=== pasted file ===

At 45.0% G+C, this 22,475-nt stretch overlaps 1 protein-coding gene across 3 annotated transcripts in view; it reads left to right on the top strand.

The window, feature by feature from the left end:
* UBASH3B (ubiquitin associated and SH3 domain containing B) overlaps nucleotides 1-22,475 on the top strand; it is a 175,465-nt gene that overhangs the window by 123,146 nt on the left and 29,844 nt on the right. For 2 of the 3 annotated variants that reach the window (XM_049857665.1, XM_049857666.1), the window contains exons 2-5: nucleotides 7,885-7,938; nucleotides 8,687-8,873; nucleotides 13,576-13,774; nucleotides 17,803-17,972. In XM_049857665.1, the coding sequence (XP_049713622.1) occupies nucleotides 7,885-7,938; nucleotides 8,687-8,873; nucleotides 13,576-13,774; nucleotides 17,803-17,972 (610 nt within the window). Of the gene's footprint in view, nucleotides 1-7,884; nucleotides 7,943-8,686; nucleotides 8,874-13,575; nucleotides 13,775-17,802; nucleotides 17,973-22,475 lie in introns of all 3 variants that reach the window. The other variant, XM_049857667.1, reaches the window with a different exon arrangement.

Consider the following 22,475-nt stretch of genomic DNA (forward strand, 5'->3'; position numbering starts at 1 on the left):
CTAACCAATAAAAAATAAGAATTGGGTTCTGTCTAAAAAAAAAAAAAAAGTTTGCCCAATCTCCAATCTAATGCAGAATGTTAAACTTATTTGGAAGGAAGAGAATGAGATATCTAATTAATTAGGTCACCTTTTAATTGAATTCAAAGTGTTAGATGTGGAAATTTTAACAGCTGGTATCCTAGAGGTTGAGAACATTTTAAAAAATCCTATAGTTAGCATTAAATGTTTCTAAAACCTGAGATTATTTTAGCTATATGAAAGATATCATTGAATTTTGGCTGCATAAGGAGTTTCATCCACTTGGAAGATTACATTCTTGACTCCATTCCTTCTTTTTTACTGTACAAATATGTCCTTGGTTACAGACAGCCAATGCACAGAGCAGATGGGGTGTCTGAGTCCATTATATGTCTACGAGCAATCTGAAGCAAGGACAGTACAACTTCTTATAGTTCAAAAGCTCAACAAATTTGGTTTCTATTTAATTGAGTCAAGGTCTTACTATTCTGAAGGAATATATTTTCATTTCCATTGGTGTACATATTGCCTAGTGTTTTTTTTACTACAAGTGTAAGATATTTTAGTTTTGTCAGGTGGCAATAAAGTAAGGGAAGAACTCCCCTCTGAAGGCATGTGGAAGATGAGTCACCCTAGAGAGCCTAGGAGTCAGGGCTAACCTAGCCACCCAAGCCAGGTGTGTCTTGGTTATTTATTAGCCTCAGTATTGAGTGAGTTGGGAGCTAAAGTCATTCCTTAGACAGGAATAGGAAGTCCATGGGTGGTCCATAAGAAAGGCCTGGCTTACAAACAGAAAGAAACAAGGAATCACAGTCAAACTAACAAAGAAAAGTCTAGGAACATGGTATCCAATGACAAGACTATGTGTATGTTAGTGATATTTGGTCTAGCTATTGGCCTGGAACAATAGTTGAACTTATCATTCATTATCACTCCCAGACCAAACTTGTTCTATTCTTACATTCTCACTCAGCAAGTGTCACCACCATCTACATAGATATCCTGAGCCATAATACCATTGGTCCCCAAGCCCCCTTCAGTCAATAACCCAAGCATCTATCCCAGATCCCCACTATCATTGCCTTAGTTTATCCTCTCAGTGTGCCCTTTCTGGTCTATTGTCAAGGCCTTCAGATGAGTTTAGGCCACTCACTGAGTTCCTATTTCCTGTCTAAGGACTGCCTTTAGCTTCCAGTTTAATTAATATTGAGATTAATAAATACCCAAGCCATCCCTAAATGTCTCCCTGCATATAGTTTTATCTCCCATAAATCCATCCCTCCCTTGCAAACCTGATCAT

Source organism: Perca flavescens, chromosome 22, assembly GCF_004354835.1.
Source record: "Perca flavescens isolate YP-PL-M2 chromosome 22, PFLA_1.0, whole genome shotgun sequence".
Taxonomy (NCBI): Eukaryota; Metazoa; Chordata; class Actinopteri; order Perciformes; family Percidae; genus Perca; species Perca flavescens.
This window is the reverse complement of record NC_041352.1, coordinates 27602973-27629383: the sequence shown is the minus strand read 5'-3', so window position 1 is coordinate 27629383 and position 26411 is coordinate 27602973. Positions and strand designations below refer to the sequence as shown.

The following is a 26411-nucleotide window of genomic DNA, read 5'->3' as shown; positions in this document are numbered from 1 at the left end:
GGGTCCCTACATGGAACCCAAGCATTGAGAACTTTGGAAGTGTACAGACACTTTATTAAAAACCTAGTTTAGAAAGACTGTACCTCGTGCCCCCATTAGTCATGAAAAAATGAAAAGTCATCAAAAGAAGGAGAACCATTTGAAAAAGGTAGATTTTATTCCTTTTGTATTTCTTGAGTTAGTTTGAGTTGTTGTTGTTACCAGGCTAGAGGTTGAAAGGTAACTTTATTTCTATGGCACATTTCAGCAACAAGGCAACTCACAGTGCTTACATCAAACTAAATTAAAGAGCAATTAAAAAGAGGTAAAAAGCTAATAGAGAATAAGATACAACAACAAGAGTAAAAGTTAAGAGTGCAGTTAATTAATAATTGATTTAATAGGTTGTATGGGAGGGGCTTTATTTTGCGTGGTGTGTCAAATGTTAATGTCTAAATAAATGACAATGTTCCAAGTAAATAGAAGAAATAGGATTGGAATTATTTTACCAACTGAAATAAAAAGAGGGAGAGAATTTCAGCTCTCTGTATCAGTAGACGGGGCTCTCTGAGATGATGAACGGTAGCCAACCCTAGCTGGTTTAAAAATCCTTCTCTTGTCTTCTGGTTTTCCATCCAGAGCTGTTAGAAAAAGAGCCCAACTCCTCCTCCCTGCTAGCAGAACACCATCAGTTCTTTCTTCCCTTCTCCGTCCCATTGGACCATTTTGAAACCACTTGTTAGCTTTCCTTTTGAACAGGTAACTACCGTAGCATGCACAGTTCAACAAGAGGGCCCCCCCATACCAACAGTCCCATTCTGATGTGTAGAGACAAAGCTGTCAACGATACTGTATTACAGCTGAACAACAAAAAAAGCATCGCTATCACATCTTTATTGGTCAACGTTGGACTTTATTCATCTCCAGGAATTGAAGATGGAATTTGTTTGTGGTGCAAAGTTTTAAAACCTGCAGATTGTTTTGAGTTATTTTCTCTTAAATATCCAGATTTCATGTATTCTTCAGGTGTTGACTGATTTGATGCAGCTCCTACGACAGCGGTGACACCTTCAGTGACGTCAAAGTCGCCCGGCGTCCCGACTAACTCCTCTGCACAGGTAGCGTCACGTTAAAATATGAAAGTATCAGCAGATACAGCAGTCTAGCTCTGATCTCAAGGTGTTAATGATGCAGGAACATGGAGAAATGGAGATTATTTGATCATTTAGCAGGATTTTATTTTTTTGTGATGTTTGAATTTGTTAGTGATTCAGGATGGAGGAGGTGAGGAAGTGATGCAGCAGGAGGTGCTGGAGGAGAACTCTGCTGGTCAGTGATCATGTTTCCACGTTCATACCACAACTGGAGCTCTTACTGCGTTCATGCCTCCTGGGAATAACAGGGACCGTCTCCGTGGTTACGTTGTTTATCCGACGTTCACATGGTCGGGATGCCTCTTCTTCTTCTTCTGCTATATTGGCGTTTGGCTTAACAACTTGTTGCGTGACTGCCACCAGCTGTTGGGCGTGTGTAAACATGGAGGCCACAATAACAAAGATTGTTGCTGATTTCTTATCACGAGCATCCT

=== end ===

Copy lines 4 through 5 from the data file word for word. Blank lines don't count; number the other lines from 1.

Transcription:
Consider the following 22,475-nt stretch of genomic DNA (forward strand, 5'->3'; position numbering starts at 1 on the left):
CTAACCAATAAAAAATAAGAATTGGGTTCTGTCTAAAAAAAAAAAAAAAGTTTGCCCAATCTCCAATCTAATGCAGAATGTTAAACTTATTTGGAAGGAAGAGAATGAGATATCTAATTAATTAGGTCACCTTTTAATTGAATTCAAAGTGTTAGATGTGGAAATTTTAACAGCTGGTATCCTAGAGGTTGAGAACATTTTAAAAAATCCTATAGTTAGCATTAAATGTTTCTAAAACCTGAGATTATTTTAGCTATATGAAAGATATCATTGAATTTTGGCTGCATAAGGAGTTTCATCCACTTGGAAGATTACATTCTTGACTCCATTCCTTCTTTTTTACTGTACAAATATGTCCTTGGTTACAGACAGCCAATGCACAGAGCAGATGGGGTGTCTGAGTCCATTATATGTCTACGAGCAATCTGAAGCAAGGACAGTACAACTTCTTATAGTTCAAAAGCTCAACAAATTTGGTTTCTATTTAATTGAGTCAAGGTCTTACTATTCTGAAGGAATATATTTTCATTTCCATTGGTGTACATATTGCCTAGTGTTTTTTTTACTACAAGTGTAAGATATTTTAGTTTTGTCAGGTGGCAATAAAGTAAGGGAAGAACTCCCCTCTGAAGGCATGTGGAAGATGAGTCACCCTAGAGAGCCTAGGAGTCAGGGCTAACCTAGCCACCCAAGCCAGGTGTGTCTTGGTTATTTATTAGCCTCAGTATTGAGTGAGTTGGGAGCTAAAGTCATTCCTTAGACAGGAATAGGAAGTCCATGGGTGGTCCATAAGAAAGGCCTGGCTTACAAACAGAAAGAAACAAGGAATCACAGTCAAACTAACAAAGAAAAGTCTAGGAACATGGTATCCAATGACAAGACTATGTGTATGTTAGTGATATTTGGTCTAGCTATTGGCCTGGAACAATAGTTGAACTTATCATTCATTATCACTCCCAGACCAAACTTGTTCTATTCTTACATTCTCACTCAGCAAGTGTCACCACCATCTACATAGATATCCTGAGCCATAATACCATTGGTCCCCAAGCCCCCTTCAGTCAATAACCCAAGCATCTATCCCAGATCCCCACTATCATTGCCTTAGTTTATCCTCTCAGTGTGCCCTTTCTGGTCTATTGTCAAGGCCTTCAGATGAGTTTAGGCCACTCACTGAGTTCCTATTTCCTGTCTAAGGACTGCCTTTAGCTTCCAGTTTAATTAATATTGAGATTAATAAATACCCAAGCCATCCCTAAATGTCTCCCTGCATATAGTTTTATCTCCCATAAATCCATCCCTCCCTTGCAAACCTGATCAT